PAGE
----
Monday, May 22, 2017

Reinventing Rogers

This feature fits very succinctly into our recent conversations about the Great American Songbook, and how we use it as a Ground Zero for our cabaret sets and stories. As we debate about TCCAN on how to frame who and what we are, we have been focusing on how to retain whatever cabaret heritage there is, but also embrace a new and younger generation.

It involves Billy Porter, who is certainly both an old soul as well as a rising force in the world of New York theater and cabaret work. I first recollected him as a protege of the former Rosie O'Donnell show. She was notable for shining a light on the Broadway stage and always supporting raw talent there. Billy was a frequent guest and started showing up on holiday albums and such. But even with that - it was a long road to steady roles and acclaim. With his star turn in Kinky Boots a few years back, it seemed his time to bloom finally arrived. Right place, right time after years of sweat, labor and talent.

Now he is collaborating with his huge network of New York talent; this includes recording musicians, stage stars AND cabaret artists. Leslie Odom Jr., Cynthia Erivo, Ledisi, Pentatonix. His new CD project is the Soul of Richard Rodgers. This "making of" video totally hits the point that we have all been struggling to articulate. He talks about how these classic tunes were indeed the pop songs of those decades. And then uses the word "treatment" for his reinvention of the songs. Now, they will certainly not meet approval with all our members or audiences; they are definitely R&B/ Soul arrangements - sometimes to the point of being barely recognizable. BUT, and importantly BUT, they are unique, personal and authentic versions of those songs that you can easily see resonate with the performers. Is this not indeed the cabaret we are seeking to participate in ourselves? Interesting revelation. Profound - He Gets It.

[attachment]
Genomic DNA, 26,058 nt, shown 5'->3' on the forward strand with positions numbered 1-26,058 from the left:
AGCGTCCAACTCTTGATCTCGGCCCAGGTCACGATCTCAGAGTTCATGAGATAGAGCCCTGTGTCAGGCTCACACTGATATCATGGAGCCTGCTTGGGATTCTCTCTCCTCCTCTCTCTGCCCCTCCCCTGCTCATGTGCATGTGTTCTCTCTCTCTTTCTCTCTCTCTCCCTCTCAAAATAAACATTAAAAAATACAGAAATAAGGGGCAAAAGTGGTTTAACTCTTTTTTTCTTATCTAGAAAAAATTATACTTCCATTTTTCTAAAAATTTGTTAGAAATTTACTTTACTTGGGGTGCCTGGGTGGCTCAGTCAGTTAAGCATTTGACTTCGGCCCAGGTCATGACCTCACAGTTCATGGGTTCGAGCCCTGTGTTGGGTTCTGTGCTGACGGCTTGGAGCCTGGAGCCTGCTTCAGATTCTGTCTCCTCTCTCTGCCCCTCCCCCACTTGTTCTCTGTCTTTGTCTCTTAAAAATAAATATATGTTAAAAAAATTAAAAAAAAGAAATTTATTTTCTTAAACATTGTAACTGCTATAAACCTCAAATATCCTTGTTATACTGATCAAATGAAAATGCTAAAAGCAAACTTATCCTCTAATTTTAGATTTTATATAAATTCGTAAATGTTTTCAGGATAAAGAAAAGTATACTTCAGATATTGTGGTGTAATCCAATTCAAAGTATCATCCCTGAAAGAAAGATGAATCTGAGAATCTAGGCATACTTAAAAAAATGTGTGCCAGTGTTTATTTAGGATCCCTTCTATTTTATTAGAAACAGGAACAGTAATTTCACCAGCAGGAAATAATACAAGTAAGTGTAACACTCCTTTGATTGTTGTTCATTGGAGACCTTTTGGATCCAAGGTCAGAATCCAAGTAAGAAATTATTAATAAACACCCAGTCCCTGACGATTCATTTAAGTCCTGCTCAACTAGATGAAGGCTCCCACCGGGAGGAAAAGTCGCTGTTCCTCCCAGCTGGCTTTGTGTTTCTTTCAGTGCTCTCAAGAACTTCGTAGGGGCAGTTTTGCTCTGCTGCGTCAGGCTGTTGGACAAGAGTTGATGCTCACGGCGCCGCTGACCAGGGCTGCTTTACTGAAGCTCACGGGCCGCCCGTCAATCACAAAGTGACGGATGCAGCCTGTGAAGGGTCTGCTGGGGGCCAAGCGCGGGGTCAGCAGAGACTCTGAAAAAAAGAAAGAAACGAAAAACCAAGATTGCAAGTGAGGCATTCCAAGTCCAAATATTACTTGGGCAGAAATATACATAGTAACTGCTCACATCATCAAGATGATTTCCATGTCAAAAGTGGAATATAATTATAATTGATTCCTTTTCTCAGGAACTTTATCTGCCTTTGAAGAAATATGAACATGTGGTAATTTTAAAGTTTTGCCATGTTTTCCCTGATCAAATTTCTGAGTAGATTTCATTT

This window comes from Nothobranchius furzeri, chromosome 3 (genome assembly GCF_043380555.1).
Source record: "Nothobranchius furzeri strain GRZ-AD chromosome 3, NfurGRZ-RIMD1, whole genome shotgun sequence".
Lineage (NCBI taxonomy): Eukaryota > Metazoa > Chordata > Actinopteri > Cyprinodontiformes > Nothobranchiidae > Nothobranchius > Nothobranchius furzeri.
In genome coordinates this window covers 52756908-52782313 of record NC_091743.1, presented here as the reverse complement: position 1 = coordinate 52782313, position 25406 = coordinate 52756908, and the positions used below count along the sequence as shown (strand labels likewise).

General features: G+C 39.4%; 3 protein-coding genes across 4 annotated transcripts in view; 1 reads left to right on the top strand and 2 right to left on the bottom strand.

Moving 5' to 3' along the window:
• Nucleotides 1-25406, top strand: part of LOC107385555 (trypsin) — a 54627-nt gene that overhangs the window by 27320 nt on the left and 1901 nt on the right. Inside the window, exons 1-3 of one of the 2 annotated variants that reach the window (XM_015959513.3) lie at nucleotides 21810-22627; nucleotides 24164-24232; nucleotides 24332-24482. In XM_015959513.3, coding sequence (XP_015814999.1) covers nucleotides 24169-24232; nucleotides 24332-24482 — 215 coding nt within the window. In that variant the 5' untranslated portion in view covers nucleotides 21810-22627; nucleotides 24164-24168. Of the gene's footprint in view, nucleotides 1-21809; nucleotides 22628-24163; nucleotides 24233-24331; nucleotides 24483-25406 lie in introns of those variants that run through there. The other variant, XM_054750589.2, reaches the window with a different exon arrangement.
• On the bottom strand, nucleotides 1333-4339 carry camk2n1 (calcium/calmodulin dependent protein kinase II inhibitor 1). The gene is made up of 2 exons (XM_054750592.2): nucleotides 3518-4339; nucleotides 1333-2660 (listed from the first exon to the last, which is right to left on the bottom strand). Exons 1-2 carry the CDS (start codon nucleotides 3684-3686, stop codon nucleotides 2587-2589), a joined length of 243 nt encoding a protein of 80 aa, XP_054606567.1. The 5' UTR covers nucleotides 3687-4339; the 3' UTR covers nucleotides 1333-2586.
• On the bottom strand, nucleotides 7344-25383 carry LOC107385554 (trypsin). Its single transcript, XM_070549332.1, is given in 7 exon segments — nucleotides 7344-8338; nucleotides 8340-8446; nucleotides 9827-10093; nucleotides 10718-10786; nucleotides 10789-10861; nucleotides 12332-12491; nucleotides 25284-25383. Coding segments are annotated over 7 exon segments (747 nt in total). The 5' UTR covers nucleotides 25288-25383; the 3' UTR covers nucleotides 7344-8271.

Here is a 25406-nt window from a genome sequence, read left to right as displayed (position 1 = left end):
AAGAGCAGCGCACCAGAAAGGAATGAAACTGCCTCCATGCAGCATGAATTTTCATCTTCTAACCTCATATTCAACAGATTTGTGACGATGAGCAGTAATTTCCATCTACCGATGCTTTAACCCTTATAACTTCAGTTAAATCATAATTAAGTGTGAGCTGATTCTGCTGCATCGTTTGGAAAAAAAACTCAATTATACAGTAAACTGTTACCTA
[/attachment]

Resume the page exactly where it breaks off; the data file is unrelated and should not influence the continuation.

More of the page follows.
Thursday, May 4, 2017

Behind the Scenes; Arranging a Chart

I decided that I will seek out similar videos or articles that speak to the educational side of our craft. I can't promise how often; but if you see something that sparks an interest - forward it on to me and I am glad to share it via the blog to a wider audience.
Image result for patrick williams

This one is a video from film composer Williams. And by this, it is Patrick who is lesser known than John. But I am still very familiar with his work and I am guessing you will know it as well. He notes over 65 film scores from Swing Shift, to Cry-Baby, and an Oscar for Breaking Away. Also TV theme songs for the Mary Tyler Moore show, Columbo and the Bob Newhart show to name a few more. He has a brand new collaboration out called Home Suite Home with great vocalists like Patti Austin, Tierney Sutton and Dave Grusin. He is apparently taking his background as an educator at the University of Utah and Colorado and sharing it as a regular feature on Facebook. So if you like what you see here, bookmark it for future episodes.

He talks about the process he uses in detailed terms. He uses holiday tunes as a template since they are familiar to us all in terms of which direction you can take them. It starts with finding the right song that resonates and then making sure it is in the right key. If your lead sheet is in the wrong key, it makes the entire process more difficult. He talks with broad brush strokes about both direction, intent and then finding just the right tempo which sets a ground plan. Then he talks about find the correct or substitute chord changes that brighten it without re-writing it. He references the concept of "harmonizing the melody vs. melodizing the harmony." Then move on to the bass line which anchors the chart. And finally coloring the arrangement with accents or embellishment. Lastly deciding on to an intro or outro that makes the entire song cohesive. All good things to know.

Since the platform originates on Facebook, the only link available is the link to his page. So here it is. And again throw things my way if you have an angle on a feature.
Patrick Williams: Thoughts On Arranging